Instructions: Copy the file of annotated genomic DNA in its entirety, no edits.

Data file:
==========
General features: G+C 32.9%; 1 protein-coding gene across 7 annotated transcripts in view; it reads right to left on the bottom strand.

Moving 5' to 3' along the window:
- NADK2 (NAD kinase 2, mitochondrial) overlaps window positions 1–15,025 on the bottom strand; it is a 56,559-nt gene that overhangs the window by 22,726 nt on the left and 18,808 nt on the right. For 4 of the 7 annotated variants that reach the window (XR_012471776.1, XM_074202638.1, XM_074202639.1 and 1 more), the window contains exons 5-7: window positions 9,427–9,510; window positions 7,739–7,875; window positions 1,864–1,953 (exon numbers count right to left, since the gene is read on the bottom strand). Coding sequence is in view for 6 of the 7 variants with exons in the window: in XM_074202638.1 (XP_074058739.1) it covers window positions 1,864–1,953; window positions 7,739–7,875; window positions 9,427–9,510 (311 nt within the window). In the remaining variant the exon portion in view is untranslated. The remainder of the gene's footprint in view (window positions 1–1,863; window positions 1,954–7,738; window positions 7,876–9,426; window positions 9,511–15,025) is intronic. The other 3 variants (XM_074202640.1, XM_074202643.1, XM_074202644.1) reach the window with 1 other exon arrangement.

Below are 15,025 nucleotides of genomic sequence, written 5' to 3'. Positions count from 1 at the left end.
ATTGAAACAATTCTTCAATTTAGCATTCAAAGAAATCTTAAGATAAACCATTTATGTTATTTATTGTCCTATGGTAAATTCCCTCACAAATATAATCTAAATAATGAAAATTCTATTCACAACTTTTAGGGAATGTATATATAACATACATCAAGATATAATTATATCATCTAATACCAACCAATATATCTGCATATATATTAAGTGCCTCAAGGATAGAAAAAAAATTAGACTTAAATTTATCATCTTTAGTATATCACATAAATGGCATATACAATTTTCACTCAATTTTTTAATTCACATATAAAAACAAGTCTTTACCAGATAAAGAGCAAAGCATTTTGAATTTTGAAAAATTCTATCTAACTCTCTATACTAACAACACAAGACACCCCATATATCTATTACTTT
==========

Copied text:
General features: G+C 32.9%; 1 protein-coding gene across 7 annotated transcripts in view; it reads right to left on the bottom strand.

Moving 5' to 3' along the window:
- NADK2 (NAD kinase 2, mitochondrial) overlaps window positions 1–15,025 on the bottom strand; it is a 56,559-nt gene that overhangs the window by 22,726 nt on the left and 18,808 nt on the right. For 4 of the 7 annotated variants that reach the window (XR_012471776.1, XM_074202638.1, XM_074202639.1 and 1 more), the window contains exons 5-7: window positions 9,427–9,510; window positions 7,739–7,875; window positions 1,864–1,953 (exon numbers count right to left, since the gene is read on the bottom strand). Coding sequence is in view for 6 of the 7 variants with exons in the window: in XM_074202638.1 (XP_074058739.1) it covers window positions 1,864–1,953; window positions 7,739–7,875; window positions 9,427–9,510 (311 nt within the window). In the remaining variant the exon portion in view is untranslated. The remainder of the gene's footprint in view (window positions 1–1,863; window positions 1,954–7,738; window positions 7,876–9,426; window positions 9,511–15,025) is intronic. The other 3 variants (XM_074202640.1, XM_074202643.1, XM_074202644.1) reach the window with 1 other exon arrangement.

Below are 15,025 nucleotides of genomic sequence, written 5' to 3'. Positions count from 1 at the left end.
ATTGAAACAATTCTTCAATTTAGCATTCAAAGAAATCTTAAGATAAACCATTTATGTTATTTATTGTCCTATGGTAAATTCCCTCACAAATATAATCTAAATAATGAAAATTCTATTCACAACTTTTAGGGAATGTATATATAACATACATCAAGATATAATTATATCATCTAATACCAACCAATATATCTGCATATATATTAAGTGCCTCAAGGATAGAAAAAAAATTAGACTTAAATTTATCATCTTTAGTATATCACATAAATGGCATATACAATTTTCACTCAATTTTTTAATTCACATATAAAAACAAGTCTTTACCAGATAAAGAGCAAAGCATTTTGAATTTTGAAAAATTCTATCTAACTCTCTATACTAACAACACAAGACACCCCATATATCTATTACTTT